Rules for the Genome Era
Friday 25th January 2008 - 12:30pm - 2:00pm
Rules for the Genome Era
George M. Church·
Francis S. Collins · J. Craig VenterModerated by ·
Robert M. WinstonFriday 25 January
In this relatively early stage of the Genome Era, scientific and policy communities are struggling with many questions. In this session, considerable attention was given to clarify the work still required in the field before genetic data can be relied on for therapeutic purposes.
Some key points of the session:
• The common goal of researchers in the human genome arena is to determine with greater certainty the make-up of the human genetic code and the scope of variations between individuals.
• Advocates in the US are seeking legislation that would prevent discrimination based on DNA information. This is particularly important in the insurance sector and, more generally, in the workplace.
• To date, one of the biggest achievements has been the widely accepted ethic that basic fundamental information should be placed immediately in public databases for scientists to access equally and without undue restrictions.
• Intellectual property rights (IPR) are critical for the development of products but, at this stage in genetic studies, should not apply to basic scientific research. Holders of marketplace IPR should cross-license to allow scientific research to continue.
• There is an educational challenge for healthcare professionals – most do not know how to handle genetic information. The value for individuals seeking to understand their personal genetic code will depend on their ability to share and discuss it with their healthcare providers.
• Whether people should seek to understand their personal genetic code is still debatable. Some people do not want to know about incurable issues, while others want to know everything because they want to become advocates for their family.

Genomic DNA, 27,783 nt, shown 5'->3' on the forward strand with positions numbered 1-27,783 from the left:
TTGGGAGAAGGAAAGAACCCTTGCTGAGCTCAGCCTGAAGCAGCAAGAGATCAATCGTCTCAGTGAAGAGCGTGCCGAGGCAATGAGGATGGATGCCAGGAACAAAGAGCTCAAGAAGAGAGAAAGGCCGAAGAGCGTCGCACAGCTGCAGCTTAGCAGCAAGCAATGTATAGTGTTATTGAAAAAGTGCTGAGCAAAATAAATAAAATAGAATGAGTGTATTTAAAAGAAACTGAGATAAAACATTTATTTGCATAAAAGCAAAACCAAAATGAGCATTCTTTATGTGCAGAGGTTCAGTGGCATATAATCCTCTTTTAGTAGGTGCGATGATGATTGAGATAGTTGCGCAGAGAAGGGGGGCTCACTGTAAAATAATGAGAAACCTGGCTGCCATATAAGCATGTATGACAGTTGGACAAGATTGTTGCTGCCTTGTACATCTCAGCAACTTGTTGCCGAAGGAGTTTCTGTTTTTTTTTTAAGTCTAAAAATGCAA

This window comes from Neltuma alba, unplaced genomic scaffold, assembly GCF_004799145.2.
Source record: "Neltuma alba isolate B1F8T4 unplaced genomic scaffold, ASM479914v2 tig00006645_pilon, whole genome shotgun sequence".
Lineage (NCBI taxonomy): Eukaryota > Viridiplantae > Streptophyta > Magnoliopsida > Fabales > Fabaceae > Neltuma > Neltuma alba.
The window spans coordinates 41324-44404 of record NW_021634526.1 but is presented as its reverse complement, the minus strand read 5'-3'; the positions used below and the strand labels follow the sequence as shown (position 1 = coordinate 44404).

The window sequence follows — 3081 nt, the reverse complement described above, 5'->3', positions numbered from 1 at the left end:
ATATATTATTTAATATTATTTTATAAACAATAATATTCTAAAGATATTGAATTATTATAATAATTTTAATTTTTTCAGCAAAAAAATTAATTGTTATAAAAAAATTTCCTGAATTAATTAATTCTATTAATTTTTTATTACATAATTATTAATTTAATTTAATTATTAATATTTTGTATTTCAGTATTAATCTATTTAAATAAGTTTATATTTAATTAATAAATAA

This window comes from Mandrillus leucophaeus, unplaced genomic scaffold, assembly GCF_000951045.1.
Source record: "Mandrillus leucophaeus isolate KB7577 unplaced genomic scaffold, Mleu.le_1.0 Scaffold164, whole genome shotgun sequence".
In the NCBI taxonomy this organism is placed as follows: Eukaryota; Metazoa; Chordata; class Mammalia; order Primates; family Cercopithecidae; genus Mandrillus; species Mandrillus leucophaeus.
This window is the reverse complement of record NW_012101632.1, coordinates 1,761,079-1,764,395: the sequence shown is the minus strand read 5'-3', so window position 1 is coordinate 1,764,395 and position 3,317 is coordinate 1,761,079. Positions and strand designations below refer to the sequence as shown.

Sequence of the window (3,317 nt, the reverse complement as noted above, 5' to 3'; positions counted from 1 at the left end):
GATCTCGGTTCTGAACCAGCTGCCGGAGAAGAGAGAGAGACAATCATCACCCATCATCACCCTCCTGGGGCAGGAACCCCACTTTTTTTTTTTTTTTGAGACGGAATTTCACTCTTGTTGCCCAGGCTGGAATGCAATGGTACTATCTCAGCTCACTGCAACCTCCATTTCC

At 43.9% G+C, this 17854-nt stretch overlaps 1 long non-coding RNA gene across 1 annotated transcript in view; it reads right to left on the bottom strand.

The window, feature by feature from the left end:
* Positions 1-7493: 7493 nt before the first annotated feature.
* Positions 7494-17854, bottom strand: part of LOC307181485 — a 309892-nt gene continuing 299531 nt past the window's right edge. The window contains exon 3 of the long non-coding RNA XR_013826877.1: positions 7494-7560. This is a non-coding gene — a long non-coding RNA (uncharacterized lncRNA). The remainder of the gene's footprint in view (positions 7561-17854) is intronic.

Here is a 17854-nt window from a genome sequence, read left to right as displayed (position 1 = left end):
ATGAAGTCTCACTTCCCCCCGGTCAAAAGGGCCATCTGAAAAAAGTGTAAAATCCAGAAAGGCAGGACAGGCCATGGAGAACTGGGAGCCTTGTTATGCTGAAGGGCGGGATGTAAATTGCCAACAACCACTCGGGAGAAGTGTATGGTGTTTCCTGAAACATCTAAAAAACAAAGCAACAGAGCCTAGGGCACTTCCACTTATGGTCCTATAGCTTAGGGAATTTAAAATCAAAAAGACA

• The therapeutic value of genetic data is still questionable. Much more research is required to better understand the correlations between certain genes and diseases. The likely course will be similar to how cholesterol information is analysed with regard to heart disease. Specifically, “risk factor analysis” will be based on how genetic data is used rather than through a deterministic approach.
• The future of the Genome Era depends on the willingness of large groups of individuals to share their genetic information for researchers to organize, analyse and determine variations and correlations among the population at large.
J. Craig Venter
Founder and President, J. Craig Venter Institute, USA
PhD. Founder and Chief Executive Officer, Synthetic Genomics, a privately-held company seeking to co...
Francis S. Collins
Director, National Institutes of Health, USA
BSc, University of Virginia; PhD, Physical Chemistry, Yale; MD, University of North Carolina. Former...
- Linda Avey